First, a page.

By “we” I do not just mean church going people, but all of us – the “we” of our community. In the Holiday Season we all take time to honor Love which is God. Our actions as creatures are more loving. In other words, we practice as a culture the core Biblical teachings to love God, ourselves and each other. That’s’ the difference! It literally becomes a primary Spirit of the culture. That’s the definition of ethos. And I am all for the notion that we start our way of being in that Spirit as soon in the year as possible.

The Christmas story is about God’s incarnation on earth in the most beautiful and perfect of living beings: a child. Wrapped in no more than the warmth of the love of parents and of God and strangers, Jesus arrives as God’s gift to all of humanity. This gift arrives with no strings attached through humble parents who honor God. That bundled up baby of a gift is greeted by song and adoration. And though he is far from home, he is also welcomed by the love of total strangers, heaven sings, shepherds come in from the fields to honor him, and Magi come from afar bearing gifts. Even the oft maligned innkeeper has to be credited with scrambling when he was full up to find at least some place for Mary and Joseph, and Jesus.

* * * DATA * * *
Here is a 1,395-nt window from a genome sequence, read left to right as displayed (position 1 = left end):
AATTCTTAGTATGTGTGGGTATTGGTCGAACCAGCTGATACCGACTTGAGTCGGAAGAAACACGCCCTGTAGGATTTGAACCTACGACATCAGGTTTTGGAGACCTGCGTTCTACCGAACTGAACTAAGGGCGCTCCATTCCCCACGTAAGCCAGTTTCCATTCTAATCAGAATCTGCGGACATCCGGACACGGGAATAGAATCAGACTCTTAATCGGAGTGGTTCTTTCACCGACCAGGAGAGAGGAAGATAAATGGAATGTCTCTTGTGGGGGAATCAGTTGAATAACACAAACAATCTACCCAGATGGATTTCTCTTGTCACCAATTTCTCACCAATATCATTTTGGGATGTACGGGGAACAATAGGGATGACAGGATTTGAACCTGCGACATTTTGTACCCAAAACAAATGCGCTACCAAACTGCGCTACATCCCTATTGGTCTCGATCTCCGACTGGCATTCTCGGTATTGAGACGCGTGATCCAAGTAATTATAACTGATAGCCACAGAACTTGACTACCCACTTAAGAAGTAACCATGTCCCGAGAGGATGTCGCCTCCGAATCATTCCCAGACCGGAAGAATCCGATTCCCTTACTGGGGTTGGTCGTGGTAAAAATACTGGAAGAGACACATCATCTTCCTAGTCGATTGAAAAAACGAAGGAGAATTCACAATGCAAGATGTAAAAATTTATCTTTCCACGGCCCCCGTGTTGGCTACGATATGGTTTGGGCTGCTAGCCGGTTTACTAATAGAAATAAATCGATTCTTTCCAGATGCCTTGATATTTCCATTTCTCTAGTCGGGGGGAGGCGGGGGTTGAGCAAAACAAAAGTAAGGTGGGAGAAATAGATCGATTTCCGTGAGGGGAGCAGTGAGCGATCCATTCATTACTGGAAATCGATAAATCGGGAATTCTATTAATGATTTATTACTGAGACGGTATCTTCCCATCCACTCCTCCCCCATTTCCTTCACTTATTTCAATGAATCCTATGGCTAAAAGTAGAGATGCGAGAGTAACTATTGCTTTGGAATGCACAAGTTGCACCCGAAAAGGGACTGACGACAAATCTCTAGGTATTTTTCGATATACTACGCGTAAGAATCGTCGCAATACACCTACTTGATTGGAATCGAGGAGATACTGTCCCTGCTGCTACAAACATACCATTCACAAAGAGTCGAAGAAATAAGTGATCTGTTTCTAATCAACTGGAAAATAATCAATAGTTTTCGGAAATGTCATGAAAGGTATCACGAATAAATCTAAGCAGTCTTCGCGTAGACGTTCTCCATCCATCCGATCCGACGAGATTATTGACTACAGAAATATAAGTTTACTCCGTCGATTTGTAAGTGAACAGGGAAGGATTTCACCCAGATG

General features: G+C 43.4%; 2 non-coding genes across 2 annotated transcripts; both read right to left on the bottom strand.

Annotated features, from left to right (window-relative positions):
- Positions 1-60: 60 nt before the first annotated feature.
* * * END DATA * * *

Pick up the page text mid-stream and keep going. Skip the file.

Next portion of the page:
The Spirt of God, the Spirit of Christmas soaks the Matthew and Luke Nativity stories. To revive them the events of the first Christmas are reenacted this time of year through lights and Nativity scenes; through honoring children; through the giving of gifts; through kindness to strangers; through songs; and through the retelling of the Christmas story. In these ways we symbolically re-live the peace, hope, and joy the first Christmas offers.

In the re-living we are transformed into reflections of Christ this time of year by really truly acting like we believe in love and then really, truly loving in response to that belief. The adult Jesus’ unwavering message to love God and self and others is at the heart of our Christmas acts toward each other. We try to gather together to feast on the warmth of love from our family and friends. We lovingly collect money, food, clothes and gifts for those less fortunate. Santa honors children And despite the stories about “naughty and nice,” Santa’s gifts by and large are always given through grace, and with love – no strings attached. Santa embodies the Christmas Spirit in a fantastical way. The Christmas tree, a symbol of evergreen, pointing to heaven is decorated with happy symbols of peace and joy and hope and then lit up with a star or angel on top and gifts below. Secret gifts to each other are lovingly placed beneath it and opened in honor of the first Christmas. We sing and hear songs of peace and joy and hope and love– OUTSIDE THE CHURCH!